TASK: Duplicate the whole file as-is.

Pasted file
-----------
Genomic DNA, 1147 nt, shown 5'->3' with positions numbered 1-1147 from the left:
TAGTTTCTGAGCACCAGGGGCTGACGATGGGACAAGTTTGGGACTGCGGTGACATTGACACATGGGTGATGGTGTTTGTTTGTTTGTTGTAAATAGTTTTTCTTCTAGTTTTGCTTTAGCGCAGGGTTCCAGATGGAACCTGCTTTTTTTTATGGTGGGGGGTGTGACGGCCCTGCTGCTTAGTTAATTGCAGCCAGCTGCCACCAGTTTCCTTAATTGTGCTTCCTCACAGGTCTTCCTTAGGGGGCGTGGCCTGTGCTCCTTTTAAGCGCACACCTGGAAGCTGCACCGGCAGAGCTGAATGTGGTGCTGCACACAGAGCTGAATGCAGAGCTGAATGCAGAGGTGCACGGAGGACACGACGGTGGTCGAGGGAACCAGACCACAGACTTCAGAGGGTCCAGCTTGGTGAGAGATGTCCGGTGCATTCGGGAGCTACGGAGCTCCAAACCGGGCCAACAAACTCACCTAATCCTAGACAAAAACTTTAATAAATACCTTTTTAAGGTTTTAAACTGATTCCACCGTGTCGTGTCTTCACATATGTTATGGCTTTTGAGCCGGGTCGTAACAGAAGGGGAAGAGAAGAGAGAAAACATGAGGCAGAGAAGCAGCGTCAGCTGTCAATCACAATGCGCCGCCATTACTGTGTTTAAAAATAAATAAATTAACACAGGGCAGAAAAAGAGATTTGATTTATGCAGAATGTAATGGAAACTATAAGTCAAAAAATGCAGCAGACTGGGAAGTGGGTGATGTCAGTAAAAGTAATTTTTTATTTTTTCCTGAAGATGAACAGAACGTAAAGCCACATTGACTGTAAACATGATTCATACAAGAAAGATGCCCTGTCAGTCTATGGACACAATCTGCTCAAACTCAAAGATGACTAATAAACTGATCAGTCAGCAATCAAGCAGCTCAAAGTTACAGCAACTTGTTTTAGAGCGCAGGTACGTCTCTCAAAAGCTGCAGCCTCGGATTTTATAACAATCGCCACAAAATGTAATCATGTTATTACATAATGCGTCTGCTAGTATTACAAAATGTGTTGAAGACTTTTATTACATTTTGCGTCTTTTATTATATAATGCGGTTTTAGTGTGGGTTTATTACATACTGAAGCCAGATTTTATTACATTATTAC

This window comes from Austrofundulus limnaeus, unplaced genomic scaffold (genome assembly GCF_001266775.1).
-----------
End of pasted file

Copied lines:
Genomic DNA, 1147 nt, shown 5'->3' with positions numbered 1-1147 from the left:
TAGTTTCTGAGCACCAGGGGCTGACGATGGGACAAGTTTGGGACTGCGGTGACATTGACACATGGGTGATGGTGTTTGTTTGTTTGTTGTAAATAGTTTTTCTTCTAGTTTTGCTTTAGCGCAGGGTTCCAGATGGAACCTGCTTTTTTTTATGGTGGGGGGTGTGACGGCCCTGCTGCTTAGTTAATTGCAGCCAGCTGCCACCAGTTTCCTTAATTGTGCTTCCTCACAGGTCTTCCTTAGGGGGCGTGGCCTGTGCTCCTTTTAAGCGCACACCTGGAAGCTGCACCGGCAGAGCTGAATGTGGTGCTGCACACAGAGCTGAATGCAGAGCTGAATGCAGAGGTGCACGGAGGACACGACGGTGGTCGAGGGAACCAGACCACAGACTTCAGAGGGTCCAGCTTGGTGAGAGATGTCCGGTGCATTCGGGAGCTACGGAGCTCCAAACCGGGCCAACAAACTCACCTAATCCTAGACAAAAACTTTAATAAATACCTTTTTAAGGTTTTAAACTGATTCCACCGTGTCGTGTCTTCACATATGTTATGGCTTTTGAGCCGGGTCGTAACAGAAGGGGAAGAGAAGAGAGAAAACATGAGGCAGAGAAGCAGCGTCAGCTGTCAATCACAATGCGCCGCCATTACTGTGTTTAAAAATAAATAAATTAACACAGGGCAGAAAAAGAGATTTGATTTATGCAGAATGTAATGGAAACTATAAGTCAAAAAATGCAGCAGACTGGGAAGTGGGTGATGTCAGTAAAAGTAATTTTTTATTTTTTCCTGAAGATGAACAGAACGTAAAGCCACATTGACTGTAAACATGATTCATACAAGAAAGATGCCCTGTCAGTCTATGGACACAATCTGCTCAAACTCAAAGATGACTAATAAACTGATCAGTCAGCAATCAAGCAGCTCAAAGTTACAGCAACTTGTTTTAGAGCGCAGGTACGTCTCTCAAAAGCTGCAGCCTCGGATTTTATAACAATCGCCACAAAATGTAATCATGTTATTACATAATGCGTCTGCTAGTATTACAAAATGTGTTGAAGACTTTTATTACATTTTGCGTCTTTTATTATATAATGCGGTTTTAGTGTGGGTTTATTACATACTGAAGCCAGATTTTATTACATTATTAC

This window comes from Austrofundulus limnaeus, unplaced genomic scaffold (genome assembly GCF_001266775.1).